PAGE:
All Over The Map: Mountain Bars still stand tall in the Northwest
If you haven’t picked up your Halloween candy yet, you may want to consider the historic Mountain Bar. It’s been made in Pierce County for more than a century, and it once had a name that was much more geographically specific, and considered by some to be controversial.
Mountain Bars are a fixture in the candy aisle at pretty much any Bartell Drugs in the Puget Sound area. A visit earlier this week to a North Seattle location of the recently-sold local retailer revealed a good supply of all three flavors of the egg-shaped and roughly egg-sized confection: original vanilla, cherry, peanut butter.
Not familiar with the Mountain Bar? This could make you an outlier around here, and vulnerable to being easily called out by longtime locals at some future casual discussion about favorite Northwest products.
Case in point: a social media post from Thursday about Mountain Bars. It drew hundreds of comments, including memories of parents and grandparents’ love for Mountain Bars; attestations of the obvious superiority of several commenter’s favorite flavors; and even one amateur rendition of an old Mountain Bar jingle.
“What’s in the middle of a Mountain Bar?,” sang a dedicated KIRO listener from Edgewood. “Hundreds of chocolate and peanuts!”
That jingle, the listener wrote in an email accompanying the recording, was a fixture on TV commercials shown during the old “Brakeman Bill” kids’ program in the 1960s on Channel 11 from Tacoma.
Mountain Bars date back even further than that, all the way back to 1915, and like that long-ago TV friend of Crazy Donkey, they, too, originated in Tacoma.
And Mountain Bars are still made in the first and only place they were ever made – the Brown & Haley factory on East 26th Street in Tacoma. The bars are sold in stores in Washington, Idaho, Western Montana, Oregon and Northern California, and shipped directly to individuals all over the United States.
“Everything is still made in that one factory in Tacoma,” said Kathi Rennaker of Brown & Haley – who are also the makers of world-famous Almond Roca.
“We’ve added on to that building seven times,” Rennaker continued. “We took over [an old shoe factory there] in 1918, and every piece of Roca, every Mountain Bar in the entire world is right out of that historic factory.”
“We currently produce 100,000 Mountain Bars in an eight-hour shift,” Rennaker said. “We make about four million pounds of Mountain Bars per year.”
Rennaker also told KIRO Radio that “Mountain Bar” wasn’t the candy’s original name.
When the original vanilla-filled version of the bar debuted in 1915, the label was adorned with an illustration of a snowy peak, and said, simply, “Mount Tacoma.” As incredible as it seems, Rennaker also says that there were variations of the candy label around that same time that said “Mount Tahoma.” In those days, civic leaders in the City of Destiny were still battling with Seattleites and hoping to convince the U.S. Board on Geographic Names to change the name of Mount Rainier to Mount Tacoma or Mount Tahoma – which is what many believe is more true to what Indigenous people called the state’s tallest Cascade peak before Captain Vancouver named it after an old friend.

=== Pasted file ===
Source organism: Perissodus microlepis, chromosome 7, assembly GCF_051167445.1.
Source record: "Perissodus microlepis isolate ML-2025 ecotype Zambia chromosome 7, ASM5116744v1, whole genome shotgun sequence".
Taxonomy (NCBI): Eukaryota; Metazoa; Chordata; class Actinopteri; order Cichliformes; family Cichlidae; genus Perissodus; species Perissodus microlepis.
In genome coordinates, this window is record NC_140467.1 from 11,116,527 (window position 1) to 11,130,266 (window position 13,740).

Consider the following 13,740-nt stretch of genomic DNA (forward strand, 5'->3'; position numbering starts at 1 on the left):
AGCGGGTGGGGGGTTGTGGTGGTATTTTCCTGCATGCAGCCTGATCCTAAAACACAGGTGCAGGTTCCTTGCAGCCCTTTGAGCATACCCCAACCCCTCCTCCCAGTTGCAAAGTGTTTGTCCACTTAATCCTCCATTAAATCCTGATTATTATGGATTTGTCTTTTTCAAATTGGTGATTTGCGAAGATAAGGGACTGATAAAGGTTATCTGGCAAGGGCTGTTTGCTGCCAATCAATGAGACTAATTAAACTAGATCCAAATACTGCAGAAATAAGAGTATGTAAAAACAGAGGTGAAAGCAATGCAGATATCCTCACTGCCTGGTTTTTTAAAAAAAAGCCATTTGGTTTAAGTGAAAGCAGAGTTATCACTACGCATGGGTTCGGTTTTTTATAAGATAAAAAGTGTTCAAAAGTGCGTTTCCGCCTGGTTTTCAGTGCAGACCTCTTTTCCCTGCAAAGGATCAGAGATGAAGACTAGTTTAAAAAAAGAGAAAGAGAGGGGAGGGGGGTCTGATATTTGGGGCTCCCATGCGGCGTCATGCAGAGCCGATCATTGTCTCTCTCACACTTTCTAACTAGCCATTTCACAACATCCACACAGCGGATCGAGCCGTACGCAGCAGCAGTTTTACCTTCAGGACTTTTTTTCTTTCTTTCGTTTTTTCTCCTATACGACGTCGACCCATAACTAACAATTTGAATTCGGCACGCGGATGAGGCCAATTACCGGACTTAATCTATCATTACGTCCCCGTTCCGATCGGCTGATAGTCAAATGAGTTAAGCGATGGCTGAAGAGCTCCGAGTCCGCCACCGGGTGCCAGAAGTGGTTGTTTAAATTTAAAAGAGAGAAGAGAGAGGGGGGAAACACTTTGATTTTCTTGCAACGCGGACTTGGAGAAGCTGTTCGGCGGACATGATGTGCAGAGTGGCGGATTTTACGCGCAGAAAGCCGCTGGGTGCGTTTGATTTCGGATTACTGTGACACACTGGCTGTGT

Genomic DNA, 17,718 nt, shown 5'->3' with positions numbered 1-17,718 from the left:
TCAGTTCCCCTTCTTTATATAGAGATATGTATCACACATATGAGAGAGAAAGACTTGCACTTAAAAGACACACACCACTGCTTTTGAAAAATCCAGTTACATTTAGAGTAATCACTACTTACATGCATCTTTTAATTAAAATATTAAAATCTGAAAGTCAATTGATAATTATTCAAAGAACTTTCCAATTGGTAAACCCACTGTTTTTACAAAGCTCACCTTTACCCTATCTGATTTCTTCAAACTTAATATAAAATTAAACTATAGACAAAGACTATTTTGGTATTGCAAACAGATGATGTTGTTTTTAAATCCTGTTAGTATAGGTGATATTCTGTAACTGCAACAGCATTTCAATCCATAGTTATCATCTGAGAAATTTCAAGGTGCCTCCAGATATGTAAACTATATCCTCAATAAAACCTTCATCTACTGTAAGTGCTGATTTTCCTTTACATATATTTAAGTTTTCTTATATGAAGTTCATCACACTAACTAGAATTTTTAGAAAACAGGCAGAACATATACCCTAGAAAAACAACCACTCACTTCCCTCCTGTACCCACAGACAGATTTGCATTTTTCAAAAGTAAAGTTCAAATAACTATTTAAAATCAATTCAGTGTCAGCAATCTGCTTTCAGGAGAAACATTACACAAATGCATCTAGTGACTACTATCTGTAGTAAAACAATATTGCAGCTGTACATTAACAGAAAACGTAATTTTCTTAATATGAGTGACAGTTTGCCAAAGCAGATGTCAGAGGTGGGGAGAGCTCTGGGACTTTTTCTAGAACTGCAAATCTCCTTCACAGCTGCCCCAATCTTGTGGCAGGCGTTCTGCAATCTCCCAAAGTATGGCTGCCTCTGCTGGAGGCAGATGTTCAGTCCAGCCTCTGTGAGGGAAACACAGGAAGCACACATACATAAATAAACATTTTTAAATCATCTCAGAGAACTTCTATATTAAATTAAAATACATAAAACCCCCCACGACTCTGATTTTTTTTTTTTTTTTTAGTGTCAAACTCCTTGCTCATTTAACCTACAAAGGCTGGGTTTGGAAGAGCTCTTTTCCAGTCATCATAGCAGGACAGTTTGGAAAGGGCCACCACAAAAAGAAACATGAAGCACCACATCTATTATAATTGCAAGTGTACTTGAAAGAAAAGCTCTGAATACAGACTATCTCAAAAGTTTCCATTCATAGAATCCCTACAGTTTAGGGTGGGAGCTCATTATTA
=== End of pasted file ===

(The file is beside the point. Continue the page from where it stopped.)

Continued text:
Details aren’t clear, but it may have been that Brown & Haley wanted to step away from the controversy by switching to the more generic name – for the candy bar, that is – that still remains in use. Rennaker says that before the 1923 change, the company even went so far as to create a label for the Seattle market calling the candy “Mount Rainier.”
Rennaker says Brown & Haley maintains an archive with examples of every label they ever produced, but that staff were not able to track down any examples of old Tacoma, Tahoma, or Rainier labels.
In addition to the three current flavors, there have been a handful of “limited edition” flavors over the years, including raspberry, coconut, cappuccino and mint. Rennaker says that, based on sales figures, different regions of Washington show distinct preferences for specific flavors.
“[In] Western Washington, peanut butter is the number one seller,” Rennaker said. “[In] Eastern Washington, cherry is the number one seller.”
Maybe it’s because peanut butter Mountain Bars are something of an upstart, having been introduced in 1972, while cherry Mountain Bars – originally known as a “Cherry Bounce” – date to at least the 1920s.
Is this yet another example of the painful east-west divide in the Evergreen State – pitting cherry originalists against unshelled peanut progressives?
No, says Kathi Rennaker.
“I think there’s more of a history and tradition with the flavors versus any kind of political reason,” she said.
Rennaker shared one more tasty morsel of Mountain Bar history: There was yet another flavor that was sold only at the Brown & Haley factory store, but that’s no longer available because of updates to manufacturing equipment. This version was just chocolate, with no vanilla, cherry, or peanut butter filling; it was a byproduct of a now-abandoned production process. When first working to produce a batch of bars, the manufacturing line would output numerous “plain” Mountain Bars that had no filling.
And if Rennaker gets any trick-or-treaters in this year of COVID-19, what will she be handing out?
“We’ve set up an 18-foot Mountain Bar launch from my house,” she said, and she’ll be operating it from an upstairs room fully stocked with a decent supply of all three flavors.
“I’ll be launching them through the second story of my house out into our driveway,” she said.
In the past, Rennaker has had as many as 200 trick-or-treaters on Halloween.
“It’s fun, because the kids come up to get their candy, and then the parents realize what it is,” she said. “And they usually ask, ‘Do you have a peanut butter one, or do you have a cherry one?,’ for themselves.”
“They remember Mountain Bars,” Rennaker said, “and they want one as well.”